This morning, take a visit to the Tashilhunpo Monastery. Your group leader will take you on a tour through parts of the monastery – each building with their own intricate decorations, legends and religious imagery. Be sure to ask for directions to the tranquil Chapel of Jampa and meditate on the world's largest gilded statue. The courtyard outside of the Kelsang Chapel is one of the best places to observe the pilgrims and monks prepare for ceremonies. In the evening, perhaps join the pilgrims on their kora (prayer circuit), spinning prayer wheels on a 1-hour walk around the perimeter of the monastery while taking in its splendid, atmospheric views.
Continue on your journey west to the town of Sakya (approximately 3-4 hours). This region of Tibet is known for its grey (kya) earth (sa), and so, provides the town’s name! Its monastery, the principal monastery of the Sakyapa sect of Tibetan Buddhism, was built in 1073, and was originally in two sections, The Northern and Southern Monastery on either side of the Zhongqu River, until the Northern structure was destroyed during the Cultural Revolution. The Southern Monastery is built in a medieval 'Mongolian' style, and rather than being whitewashed, the secular buildings are painted red white and grey in honour of the three Buddhist Tulkas (notable lamas). Today, you’ll have time to explore inside its high walls, stopping to admire some of its hundreds of shrines, temples and monastic residences. Afterwards, you might like to check out what’s left of the Northern Monastery complex, and even walk a little further to the town’s Nunnery high on a hill overlooking Sakya. Your leader will let you in on correct etiquette and rules when visiting these sacred sites, but as a rule of thumb, take your time and explore in a clockwise direction.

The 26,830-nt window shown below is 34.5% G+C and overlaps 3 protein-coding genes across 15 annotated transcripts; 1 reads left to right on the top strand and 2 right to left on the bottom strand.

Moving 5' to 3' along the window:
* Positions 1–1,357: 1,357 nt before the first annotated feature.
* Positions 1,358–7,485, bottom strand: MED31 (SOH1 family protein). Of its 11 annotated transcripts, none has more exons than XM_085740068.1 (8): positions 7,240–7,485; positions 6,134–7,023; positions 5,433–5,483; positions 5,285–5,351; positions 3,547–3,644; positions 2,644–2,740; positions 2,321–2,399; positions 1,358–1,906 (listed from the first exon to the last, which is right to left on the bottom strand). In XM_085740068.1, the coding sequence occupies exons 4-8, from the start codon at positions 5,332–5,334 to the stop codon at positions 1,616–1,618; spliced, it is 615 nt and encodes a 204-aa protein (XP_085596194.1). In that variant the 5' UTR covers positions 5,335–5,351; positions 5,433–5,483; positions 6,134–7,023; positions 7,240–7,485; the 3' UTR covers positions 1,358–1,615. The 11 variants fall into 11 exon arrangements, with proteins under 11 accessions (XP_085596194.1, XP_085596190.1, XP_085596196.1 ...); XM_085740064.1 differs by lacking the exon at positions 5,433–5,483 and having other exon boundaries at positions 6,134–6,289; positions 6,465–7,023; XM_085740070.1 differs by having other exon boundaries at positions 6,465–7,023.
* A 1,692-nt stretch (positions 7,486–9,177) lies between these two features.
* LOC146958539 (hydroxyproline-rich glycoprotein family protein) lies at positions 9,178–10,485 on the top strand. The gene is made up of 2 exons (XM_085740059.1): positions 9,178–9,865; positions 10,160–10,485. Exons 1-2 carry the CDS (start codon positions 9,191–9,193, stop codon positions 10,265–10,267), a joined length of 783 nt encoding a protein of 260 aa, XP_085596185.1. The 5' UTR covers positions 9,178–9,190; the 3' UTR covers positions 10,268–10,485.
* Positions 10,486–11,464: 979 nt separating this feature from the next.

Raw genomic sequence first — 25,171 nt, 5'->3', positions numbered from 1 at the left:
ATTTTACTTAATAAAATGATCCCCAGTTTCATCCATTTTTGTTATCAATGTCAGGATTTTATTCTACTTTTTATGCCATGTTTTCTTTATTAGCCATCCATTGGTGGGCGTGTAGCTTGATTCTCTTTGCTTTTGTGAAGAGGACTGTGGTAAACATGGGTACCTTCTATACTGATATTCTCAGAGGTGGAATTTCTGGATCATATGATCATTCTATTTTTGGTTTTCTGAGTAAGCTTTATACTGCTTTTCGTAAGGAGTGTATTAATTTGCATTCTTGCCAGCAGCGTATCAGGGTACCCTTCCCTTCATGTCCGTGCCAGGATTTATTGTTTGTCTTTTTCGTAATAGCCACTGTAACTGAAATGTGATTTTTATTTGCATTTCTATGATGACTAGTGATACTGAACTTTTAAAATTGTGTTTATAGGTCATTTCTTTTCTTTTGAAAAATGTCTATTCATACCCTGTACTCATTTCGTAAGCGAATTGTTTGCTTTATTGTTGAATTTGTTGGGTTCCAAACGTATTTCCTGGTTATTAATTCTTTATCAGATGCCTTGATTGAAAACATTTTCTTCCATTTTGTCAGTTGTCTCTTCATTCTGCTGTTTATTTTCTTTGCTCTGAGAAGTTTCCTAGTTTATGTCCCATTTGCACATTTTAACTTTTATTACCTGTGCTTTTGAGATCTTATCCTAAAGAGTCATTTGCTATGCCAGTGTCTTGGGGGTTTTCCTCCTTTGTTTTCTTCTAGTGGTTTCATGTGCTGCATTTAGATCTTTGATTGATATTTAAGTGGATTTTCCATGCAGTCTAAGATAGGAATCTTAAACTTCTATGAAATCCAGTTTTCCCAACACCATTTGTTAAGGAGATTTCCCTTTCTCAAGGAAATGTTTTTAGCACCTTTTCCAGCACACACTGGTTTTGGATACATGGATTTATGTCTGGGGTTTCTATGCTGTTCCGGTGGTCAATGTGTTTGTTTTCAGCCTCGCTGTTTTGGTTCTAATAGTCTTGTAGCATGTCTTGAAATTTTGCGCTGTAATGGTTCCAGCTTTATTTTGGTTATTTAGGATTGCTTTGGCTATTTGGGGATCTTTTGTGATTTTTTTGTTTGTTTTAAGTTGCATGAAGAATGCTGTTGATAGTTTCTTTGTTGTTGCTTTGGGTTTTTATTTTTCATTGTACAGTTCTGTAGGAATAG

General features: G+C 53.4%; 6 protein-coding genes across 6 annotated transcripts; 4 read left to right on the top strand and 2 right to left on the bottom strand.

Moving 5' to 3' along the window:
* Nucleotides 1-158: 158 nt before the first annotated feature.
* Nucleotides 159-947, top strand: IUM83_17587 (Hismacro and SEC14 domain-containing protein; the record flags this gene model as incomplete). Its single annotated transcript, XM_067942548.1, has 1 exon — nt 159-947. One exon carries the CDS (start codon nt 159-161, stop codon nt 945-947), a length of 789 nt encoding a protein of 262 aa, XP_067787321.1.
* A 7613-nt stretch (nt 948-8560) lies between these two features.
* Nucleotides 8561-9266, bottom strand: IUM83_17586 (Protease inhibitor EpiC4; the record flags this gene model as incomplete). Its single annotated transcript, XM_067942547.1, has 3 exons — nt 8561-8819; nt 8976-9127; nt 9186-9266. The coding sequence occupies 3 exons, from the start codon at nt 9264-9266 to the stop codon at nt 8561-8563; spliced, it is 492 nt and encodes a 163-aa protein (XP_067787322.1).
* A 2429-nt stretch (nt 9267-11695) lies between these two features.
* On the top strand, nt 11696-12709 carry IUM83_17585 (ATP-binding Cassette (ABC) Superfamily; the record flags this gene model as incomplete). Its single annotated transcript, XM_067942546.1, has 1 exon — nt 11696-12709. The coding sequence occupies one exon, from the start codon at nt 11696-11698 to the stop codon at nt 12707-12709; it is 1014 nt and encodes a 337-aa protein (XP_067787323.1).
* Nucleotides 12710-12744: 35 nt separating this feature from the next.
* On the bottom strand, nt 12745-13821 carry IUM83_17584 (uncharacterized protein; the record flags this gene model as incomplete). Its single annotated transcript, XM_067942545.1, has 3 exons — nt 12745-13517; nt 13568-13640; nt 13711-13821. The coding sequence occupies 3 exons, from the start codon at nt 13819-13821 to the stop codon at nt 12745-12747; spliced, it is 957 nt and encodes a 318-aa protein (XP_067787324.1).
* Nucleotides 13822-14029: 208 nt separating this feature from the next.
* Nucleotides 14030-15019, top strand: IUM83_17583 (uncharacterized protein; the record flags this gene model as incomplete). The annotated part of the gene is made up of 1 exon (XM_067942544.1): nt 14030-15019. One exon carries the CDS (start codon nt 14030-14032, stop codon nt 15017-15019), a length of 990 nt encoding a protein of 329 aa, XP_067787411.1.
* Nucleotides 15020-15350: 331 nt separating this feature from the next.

Everest National Park (5200m)
An exhilarating drive (approximately 5–6 hours) brings you to Everest National Park. The road is winding but the you'll be greeted with great views of world's greatest snow-capped mountains standing together like giants. As al the buses can only continue to the National Park's parking lot. You'll leave your big luggage on the vehicle and take an overnight bag with you to continue on the National Park shuttle to Rongbuk Monastery – this world's highest monastery. On a clear day you might even get a photo of the monastery's chorten against the backdrop of mighty Everest, or Qomolangma, as it is known in Tibetan. Today, around 50 monks and nuns remain in this relatively modern Tibetan monastery (in the early 1900s, some 500 lived here). Then get settled where you'll stay tonight – a camp ground made of the yak hair tents set up by Tibetans to accommodate travellers who come for a night close to Everest. Depending how you feel, you can either relax at the tent site or walk to the Everest Base Camp Monument Stone that's about 500 metres away. The monument is the closest you can get to the Base Camp on the Chinese/Tibetan side, but simply standing in front of Everest will leave you speechless – ask your leader why it's such a sacred mountain to Tibetans. For the more energetic, your leader can take you for a hike to the upper Rongbuk Monastery and visit some caves where the monks meditated in the ancient times.
Take a moment to take one last look at Everest close up before a long drive ahead. You’ll head to the Tibet–Nepal border today, stopping at the closest town of Kyirong. It’ll be roughly a 10-hour drive today, but this long effort will be worth it with the changing scenery around you – from the barren highlands of Tibet to the deep Alpine Valley. Put your feet up tonight, and enjoy a dinner with your Tibetan leader who will say goodbye to you tomorrow.